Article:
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What is the baseline for determining the magnitude scale of celestial objects? Why do brighter objects have negative numbers?

Dean Treadway, Knoxville, Tennessee
RELATED TOPICS: STARS | OBSERVING
Astronomical-brightness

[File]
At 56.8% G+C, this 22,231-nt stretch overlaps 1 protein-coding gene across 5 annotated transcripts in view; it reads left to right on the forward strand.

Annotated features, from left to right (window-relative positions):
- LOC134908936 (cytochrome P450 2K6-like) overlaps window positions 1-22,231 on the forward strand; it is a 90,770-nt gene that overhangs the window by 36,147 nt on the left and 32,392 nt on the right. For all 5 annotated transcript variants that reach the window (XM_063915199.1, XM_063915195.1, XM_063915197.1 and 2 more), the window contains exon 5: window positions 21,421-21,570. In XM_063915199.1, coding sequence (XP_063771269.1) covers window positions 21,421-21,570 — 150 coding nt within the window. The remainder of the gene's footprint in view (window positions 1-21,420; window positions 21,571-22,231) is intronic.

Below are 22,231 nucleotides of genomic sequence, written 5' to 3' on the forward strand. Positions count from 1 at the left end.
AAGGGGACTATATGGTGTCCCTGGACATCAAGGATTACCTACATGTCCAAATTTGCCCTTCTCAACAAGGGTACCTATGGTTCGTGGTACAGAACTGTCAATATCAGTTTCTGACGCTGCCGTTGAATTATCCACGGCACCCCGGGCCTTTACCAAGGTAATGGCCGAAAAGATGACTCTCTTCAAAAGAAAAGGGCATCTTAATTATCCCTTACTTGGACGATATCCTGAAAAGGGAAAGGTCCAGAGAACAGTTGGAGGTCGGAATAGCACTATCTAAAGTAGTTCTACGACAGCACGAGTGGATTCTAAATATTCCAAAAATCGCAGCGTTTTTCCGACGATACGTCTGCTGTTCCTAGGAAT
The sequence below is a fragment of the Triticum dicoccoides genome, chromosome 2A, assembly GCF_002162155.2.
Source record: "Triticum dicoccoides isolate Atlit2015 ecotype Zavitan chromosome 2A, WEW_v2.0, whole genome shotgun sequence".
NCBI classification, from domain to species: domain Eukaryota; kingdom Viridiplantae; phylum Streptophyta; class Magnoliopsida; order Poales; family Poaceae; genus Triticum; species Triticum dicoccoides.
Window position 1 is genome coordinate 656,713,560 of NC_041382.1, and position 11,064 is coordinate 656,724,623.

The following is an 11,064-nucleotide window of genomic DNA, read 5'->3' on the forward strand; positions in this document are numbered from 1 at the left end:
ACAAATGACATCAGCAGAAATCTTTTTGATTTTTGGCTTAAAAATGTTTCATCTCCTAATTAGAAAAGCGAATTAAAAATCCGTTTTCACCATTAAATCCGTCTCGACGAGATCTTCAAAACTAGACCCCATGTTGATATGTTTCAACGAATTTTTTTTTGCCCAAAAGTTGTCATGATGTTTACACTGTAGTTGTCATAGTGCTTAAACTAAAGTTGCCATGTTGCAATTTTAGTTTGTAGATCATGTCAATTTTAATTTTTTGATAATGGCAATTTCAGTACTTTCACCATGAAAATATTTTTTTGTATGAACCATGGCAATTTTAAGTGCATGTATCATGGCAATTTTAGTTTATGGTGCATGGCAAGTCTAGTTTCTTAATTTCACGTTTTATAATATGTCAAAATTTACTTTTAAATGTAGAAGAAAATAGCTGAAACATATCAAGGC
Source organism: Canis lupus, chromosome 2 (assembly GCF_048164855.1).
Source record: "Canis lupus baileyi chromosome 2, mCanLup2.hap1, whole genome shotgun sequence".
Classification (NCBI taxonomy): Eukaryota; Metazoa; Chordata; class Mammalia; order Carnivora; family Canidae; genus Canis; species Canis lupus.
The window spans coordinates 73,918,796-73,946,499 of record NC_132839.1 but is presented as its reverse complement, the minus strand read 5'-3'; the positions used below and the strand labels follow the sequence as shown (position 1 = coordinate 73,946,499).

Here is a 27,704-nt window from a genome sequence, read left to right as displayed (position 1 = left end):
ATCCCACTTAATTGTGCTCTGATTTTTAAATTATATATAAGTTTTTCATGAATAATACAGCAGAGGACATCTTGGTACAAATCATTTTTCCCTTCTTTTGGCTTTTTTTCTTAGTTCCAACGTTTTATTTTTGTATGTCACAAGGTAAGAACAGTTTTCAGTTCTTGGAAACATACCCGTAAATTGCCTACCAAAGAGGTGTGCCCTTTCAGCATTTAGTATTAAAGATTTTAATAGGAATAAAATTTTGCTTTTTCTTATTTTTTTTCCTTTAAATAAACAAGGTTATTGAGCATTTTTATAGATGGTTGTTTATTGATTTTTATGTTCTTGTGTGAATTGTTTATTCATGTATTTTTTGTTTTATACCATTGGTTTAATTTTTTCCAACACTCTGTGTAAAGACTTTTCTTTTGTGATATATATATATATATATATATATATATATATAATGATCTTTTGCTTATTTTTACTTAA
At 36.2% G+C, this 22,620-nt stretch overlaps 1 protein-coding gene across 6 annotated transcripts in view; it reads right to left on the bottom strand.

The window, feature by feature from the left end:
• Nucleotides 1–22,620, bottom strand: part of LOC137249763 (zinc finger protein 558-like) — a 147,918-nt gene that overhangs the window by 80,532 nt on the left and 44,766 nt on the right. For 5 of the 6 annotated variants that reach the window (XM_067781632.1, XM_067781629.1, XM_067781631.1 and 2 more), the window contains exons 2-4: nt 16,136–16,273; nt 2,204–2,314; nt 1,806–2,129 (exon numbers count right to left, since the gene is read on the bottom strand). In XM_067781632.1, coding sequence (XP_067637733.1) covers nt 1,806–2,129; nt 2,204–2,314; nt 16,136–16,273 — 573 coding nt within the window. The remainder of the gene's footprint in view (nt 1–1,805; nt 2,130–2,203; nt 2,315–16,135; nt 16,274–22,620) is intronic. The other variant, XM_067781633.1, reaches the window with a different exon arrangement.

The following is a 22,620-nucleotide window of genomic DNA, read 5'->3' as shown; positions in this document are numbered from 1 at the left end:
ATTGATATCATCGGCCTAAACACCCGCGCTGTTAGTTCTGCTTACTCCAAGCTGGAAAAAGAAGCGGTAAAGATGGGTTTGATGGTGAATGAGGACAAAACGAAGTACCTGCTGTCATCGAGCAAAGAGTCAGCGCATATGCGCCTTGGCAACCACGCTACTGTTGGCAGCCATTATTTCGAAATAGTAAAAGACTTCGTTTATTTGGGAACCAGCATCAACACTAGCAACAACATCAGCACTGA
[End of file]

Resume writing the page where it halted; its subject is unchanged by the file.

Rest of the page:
The first observer to catalog differences in star brightnesses was Greek astronomer Hipparchus. He created a catalog around 135 b.c. of roughly 850 stars divided into six ranges. He called the brightest 1st magnitude and the faintest 6th magnitude. Observers noted that 1st-magnitude stars varied greatly in brightness. Also, to assign a magnitude to the brightest planets, the Moon, and especially the Sun, scientists would have to work with negative numbers.

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